Even at the beach in San Diego,
You can't avoid Spanish history
Some of my friends have been asking if - amid all the historic sites in my travels - I have taken some time to go to the beach. After all, this is California!
And so I started asking people in San Diego where I should go. “What’s the best beach around here?” I kept asking. And wouldn’t you know it? The answer was always the same: "Coronado Beach."
Even if I wanted to get away from my Hispanic heritage, I could not do it here!
Naturally, you might assume this beautiful beach was named after Francisco Vasquez de Coronado, the Spanish conquistador who led a 1540-42 expedition through today's Arizona, New Mexico, Texas, Oklahoma and Kansas (a trail already followed in 2014 by the Great Hispanic American History Tour, see: Searching for Coronado's Quivira).
But nah! This Coronado has a different Spanish story.
It was first explored in 1542 by Juan Rodriguez Cabrillo and his men, as they discovered and claimed the bay and this entire region for Spain. They called it all San Miguel.
Nevertheless, the next time Spanish ships came this way - 60 years later - explorer Sebastian Vizcaino changed the name from San Miguel to San Diego de Alcalá, and he drew a map of the outer-bank peninsula that created the bay. On that map, he named that peninsula "Coronado," which means "the crowned one" in Spanish.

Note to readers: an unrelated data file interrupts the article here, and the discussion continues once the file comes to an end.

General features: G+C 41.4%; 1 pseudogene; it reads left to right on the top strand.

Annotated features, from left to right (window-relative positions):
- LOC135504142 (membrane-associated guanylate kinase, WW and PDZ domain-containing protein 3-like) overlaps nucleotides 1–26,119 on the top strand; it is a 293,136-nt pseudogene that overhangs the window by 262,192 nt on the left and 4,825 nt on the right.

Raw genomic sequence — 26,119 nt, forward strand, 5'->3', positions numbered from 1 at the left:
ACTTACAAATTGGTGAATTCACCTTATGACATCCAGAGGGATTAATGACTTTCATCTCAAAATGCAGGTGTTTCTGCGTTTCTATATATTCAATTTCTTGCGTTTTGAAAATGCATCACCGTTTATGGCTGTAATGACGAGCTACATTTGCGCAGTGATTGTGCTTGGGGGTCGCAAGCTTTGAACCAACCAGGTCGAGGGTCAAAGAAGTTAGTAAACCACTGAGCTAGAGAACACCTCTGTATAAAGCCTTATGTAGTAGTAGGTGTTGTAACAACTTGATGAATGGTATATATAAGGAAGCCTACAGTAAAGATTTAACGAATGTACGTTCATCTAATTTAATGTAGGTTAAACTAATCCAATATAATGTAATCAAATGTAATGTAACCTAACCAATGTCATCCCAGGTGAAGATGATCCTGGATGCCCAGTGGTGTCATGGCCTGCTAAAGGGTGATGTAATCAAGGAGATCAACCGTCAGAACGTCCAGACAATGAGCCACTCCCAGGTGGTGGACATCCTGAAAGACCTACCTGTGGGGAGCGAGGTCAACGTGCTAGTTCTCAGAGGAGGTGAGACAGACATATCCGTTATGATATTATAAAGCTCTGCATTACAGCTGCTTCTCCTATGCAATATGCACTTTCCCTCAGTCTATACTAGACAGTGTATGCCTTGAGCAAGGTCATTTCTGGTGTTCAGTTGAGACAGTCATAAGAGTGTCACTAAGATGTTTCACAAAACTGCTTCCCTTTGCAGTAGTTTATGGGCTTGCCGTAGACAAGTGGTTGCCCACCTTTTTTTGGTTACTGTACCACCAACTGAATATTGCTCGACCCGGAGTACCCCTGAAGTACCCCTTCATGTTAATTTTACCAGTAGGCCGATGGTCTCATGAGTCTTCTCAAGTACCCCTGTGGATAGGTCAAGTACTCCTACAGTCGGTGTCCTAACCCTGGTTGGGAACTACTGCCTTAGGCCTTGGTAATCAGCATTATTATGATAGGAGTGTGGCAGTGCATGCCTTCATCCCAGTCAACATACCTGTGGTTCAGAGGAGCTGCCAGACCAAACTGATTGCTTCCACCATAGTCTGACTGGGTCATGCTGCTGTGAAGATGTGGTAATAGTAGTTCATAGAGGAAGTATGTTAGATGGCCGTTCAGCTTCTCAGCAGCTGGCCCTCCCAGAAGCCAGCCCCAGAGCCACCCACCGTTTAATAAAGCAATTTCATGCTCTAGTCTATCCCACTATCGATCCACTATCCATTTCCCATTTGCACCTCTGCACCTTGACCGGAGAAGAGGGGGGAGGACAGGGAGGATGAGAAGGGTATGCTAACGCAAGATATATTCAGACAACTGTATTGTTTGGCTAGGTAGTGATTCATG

This is the reason why Coronado, now a resort city in San Diego County - across the bay from downtown San Diego - is also known as "The Crown City."
Geographically, instead of an island, Coronado is a peninsula held together and connected to the mainland by sand banks called the Silver Strand. But amazingly, from the time Vizcaino wrote it on a crude map, the name "Coronado" lived only on Spanish maps for another 167 years, until Spain decided to return to colonize the area in 1769.
Nowadays, it is considered one of the best beaches in the United States. Unfortunately, I went on a day when the temperature was too cold to go in the water - at least for the Florida boy!
Its huge and historic Victorian beachfront resort, Hotel del Coronado, which has hosted royalty, celebrities and presidents since it opened in 1888, still stands out as a symbol of another time, and as State and National Historic Landmark.
To enlarge images, click on them!
Next, The Great Hispanic American History Tour will go back across the bay to San Diego, look for the correct exit ramp and visit a park that is under the highways.
It's called Chicano Park, and its graffiti murals - painted on the highway columns - tell the story of the Mexican-American experience. Stay tuned!